Texting while driving is also the leading cause of death for teenagers. In 2012, 23% of car crashes involving teenagers were due to texting and driving. This number has only increased throughout the years.
The major reason for texting and driving-caused fatalities is texting and driving. Texting and driving has a considerably more severe influence than simply speaking on the phone. When you’re texting while driving, you tend to look down rather than looking ahead, which leaves you vulnerable to hitting someone right then or seriously injuring them. The primary cause of death has gone from being due to drug and alcohol use to now being caused by texting and driving.
The number of car accidents that happen each year because of texting and driving is unreal. In 2015, 3,477 people were killed in car accidents caused by distracted driving, and 391,000 were injured. (Distracted Driving | NHTSA) Just think about how many people’s lives have been forever changed because of a text. Not only do you put your life in danger when you text and drive, but you also endanger the lives of everyone else on the road.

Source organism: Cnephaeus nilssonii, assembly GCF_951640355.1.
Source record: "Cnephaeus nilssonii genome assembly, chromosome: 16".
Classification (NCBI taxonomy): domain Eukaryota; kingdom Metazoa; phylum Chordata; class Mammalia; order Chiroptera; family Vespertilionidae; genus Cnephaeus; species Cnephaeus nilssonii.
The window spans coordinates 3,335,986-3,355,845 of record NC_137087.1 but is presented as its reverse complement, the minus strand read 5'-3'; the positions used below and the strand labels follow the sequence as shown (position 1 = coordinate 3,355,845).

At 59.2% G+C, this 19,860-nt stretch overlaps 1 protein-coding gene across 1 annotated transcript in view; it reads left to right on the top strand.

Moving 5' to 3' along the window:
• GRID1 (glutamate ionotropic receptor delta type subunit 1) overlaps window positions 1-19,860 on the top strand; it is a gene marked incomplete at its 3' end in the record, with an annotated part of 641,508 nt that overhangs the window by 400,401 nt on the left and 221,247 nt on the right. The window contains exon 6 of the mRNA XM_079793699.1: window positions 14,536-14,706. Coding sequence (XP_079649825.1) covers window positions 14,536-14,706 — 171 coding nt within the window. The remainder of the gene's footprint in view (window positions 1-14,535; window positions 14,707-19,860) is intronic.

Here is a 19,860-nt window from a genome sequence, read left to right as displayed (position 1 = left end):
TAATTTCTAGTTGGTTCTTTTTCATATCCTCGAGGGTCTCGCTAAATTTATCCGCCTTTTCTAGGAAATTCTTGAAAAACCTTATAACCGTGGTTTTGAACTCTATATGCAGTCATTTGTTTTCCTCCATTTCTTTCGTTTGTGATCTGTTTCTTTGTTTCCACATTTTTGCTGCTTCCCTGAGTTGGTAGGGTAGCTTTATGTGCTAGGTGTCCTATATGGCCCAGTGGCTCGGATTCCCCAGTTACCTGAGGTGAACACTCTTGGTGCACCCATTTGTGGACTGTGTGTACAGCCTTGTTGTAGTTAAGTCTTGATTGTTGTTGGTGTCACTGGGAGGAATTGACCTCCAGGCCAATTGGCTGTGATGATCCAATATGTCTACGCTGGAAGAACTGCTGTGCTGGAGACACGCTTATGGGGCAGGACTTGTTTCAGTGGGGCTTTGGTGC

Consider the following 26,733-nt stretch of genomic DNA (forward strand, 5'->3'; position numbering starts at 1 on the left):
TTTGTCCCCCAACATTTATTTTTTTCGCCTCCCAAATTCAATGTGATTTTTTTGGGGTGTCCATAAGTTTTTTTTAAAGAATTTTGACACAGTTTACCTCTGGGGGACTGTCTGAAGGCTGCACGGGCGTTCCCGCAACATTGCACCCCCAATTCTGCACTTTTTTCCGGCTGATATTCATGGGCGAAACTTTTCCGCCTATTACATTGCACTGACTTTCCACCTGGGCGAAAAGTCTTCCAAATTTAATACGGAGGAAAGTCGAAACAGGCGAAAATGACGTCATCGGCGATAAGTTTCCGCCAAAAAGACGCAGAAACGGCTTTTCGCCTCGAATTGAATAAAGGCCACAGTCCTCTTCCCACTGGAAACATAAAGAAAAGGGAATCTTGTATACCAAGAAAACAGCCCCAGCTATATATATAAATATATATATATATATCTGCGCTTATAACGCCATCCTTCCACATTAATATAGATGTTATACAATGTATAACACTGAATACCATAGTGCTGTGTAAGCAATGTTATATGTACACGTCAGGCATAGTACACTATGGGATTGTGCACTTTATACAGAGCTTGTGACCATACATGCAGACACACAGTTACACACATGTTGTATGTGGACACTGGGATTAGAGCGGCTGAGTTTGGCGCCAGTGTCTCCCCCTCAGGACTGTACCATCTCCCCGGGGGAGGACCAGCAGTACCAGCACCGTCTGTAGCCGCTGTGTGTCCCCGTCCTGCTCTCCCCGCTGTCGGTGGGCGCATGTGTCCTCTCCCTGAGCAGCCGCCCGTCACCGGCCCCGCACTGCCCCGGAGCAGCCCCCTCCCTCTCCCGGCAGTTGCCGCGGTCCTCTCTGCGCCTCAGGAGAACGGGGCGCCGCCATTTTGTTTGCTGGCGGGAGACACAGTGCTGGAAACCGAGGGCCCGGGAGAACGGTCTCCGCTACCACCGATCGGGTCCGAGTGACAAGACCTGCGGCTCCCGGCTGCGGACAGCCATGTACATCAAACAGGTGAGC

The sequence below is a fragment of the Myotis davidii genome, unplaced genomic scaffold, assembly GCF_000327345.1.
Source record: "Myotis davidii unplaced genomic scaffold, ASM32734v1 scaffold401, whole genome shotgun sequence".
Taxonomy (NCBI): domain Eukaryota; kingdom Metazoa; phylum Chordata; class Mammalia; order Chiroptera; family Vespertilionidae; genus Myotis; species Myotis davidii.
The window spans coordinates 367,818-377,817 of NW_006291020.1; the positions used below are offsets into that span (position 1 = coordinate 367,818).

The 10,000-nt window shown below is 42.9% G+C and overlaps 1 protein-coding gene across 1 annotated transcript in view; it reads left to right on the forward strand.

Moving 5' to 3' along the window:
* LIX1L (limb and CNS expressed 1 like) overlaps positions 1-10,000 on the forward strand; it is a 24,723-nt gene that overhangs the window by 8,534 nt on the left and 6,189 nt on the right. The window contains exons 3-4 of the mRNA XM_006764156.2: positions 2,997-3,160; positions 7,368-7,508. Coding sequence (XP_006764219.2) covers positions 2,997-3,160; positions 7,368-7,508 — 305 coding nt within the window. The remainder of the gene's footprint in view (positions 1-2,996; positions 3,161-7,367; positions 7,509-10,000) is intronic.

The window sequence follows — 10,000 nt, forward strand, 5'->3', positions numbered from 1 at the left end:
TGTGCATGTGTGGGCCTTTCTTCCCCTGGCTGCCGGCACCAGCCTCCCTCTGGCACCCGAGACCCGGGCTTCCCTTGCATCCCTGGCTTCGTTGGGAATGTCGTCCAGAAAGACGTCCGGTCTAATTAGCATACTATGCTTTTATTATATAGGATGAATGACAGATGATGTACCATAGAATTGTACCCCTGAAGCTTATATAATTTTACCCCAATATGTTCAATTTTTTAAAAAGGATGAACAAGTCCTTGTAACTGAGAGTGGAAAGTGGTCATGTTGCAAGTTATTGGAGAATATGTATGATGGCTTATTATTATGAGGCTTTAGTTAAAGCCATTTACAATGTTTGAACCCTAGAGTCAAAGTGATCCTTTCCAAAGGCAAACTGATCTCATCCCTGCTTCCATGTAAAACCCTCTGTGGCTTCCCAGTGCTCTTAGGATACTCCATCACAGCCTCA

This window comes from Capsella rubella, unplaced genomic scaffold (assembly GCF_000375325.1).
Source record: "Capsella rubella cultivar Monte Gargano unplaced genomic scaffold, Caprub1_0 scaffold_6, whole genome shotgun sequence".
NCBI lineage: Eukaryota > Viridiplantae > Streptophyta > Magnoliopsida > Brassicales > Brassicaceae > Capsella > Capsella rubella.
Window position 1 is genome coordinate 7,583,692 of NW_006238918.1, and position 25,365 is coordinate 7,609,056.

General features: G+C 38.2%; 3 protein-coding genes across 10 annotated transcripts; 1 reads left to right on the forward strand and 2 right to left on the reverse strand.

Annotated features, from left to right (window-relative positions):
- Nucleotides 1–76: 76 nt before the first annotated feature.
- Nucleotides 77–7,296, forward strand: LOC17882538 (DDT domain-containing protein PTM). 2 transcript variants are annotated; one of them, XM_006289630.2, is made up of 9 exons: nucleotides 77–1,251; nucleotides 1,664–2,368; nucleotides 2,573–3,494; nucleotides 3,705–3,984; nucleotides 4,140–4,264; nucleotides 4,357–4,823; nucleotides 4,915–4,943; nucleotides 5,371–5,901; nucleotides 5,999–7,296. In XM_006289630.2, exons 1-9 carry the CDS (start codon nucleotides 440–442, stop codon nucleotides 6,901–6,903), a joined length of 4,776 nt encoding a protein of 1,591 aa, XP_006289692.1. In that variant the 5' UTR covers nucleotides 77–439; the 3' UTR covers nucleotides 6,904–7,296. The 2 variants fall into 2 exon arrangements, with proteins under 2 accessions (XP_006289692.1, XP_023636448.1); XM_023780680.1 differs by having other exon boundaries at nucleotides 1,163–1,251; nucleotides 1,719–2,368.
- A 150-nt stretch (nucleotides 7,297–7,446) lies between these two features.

Putting your phone down while driving is not as easy as it sounds. We are so used to being connected to our phones 24/7 that it’s hard to break the habit. The best thing you can do is to put your phone away- out of sight, out of mind. If you’re someone who has a hard time resisting the urge to check your phone while driving, there are some apps that can help. App developers have create “distracted driving” apps that disable your phone while driving or send an automatic reply to text messages letting people know that you’re behind the wheel.